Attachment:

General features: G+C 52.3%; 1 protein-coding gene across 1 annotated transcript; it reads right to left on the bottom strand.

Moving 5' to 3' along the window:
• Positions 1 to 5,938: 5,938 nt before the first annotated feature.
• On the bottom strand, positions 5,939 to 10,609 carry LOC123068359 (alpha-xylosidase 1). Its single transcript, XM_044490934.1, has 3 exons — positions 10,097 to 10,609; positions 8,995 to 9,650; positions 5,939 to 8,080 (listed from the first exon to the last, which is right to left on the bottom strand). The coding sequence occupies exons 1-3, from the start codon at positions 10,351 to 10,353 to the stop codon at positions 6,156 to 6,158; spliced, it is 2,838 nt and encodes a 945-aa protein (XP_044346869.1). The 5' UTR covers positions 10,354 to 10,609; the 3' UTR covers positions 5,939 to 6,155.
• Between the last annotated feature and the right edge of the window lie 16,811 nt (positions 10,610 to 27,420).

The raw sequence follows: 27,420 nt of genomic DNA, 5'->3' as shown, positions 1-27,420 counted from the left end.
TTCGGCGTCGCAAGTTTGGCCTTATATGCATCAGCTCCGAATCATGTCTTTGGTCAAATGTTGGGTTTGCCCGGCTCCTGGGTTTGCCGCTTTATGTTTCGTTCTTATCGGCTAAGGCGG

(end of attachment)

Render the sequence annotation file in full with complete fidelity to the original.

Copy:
General features: G+C 52.3%; 1 protein-coding gene across 1 annotated transcript; it reads right to left on the bottom strand.

Moving 5' to 3' along the window:
• Positions 1 to 5,938: 5,938 nt before the first annotated feature.
• On the bottom strand, positions 5,939 to 10,609 carry LOC123068359 (alpha-xylosidase 1). Its single transcript, XM_044490934.1, has 3 exons — positions 10,097 to 10,609; positions 8,995 to 9,650; positions 5,939 to 8,080 (listed from the first exon to the last, which is right to left on the bottom strand). The coding sequence occupies exons 1-3, from the start codon at positions 10,351 to 10,353 to the stop codon at positions 6,156 to 6,158; spliced, it is 2,838 nt and encodes a 945-aa protein (XP_044346869.1). The 5' UTR covers positions 10,354 to 10,609; the 3' UTR covers positions 5,939 to 6,155.
• Between the last annotated feature and the right edge of the window lie 16,811 nt (positions 10,610 to 27,420).

The raw sequence follows: 27,420 nt of genomic DNA, 5'->3' as shown, positions 1-27,420 counted from the left end.
TTCGGCGTCGCAAGTTTGGCCTTATATGCATCAGCTCCGAATCATGTCTTTGGTCAAATGTTGGGTTTGCCCGGCTCCTGGGTTTGCCGCTTTATGTTTCGTTCTTATCGGCTAAGGCGG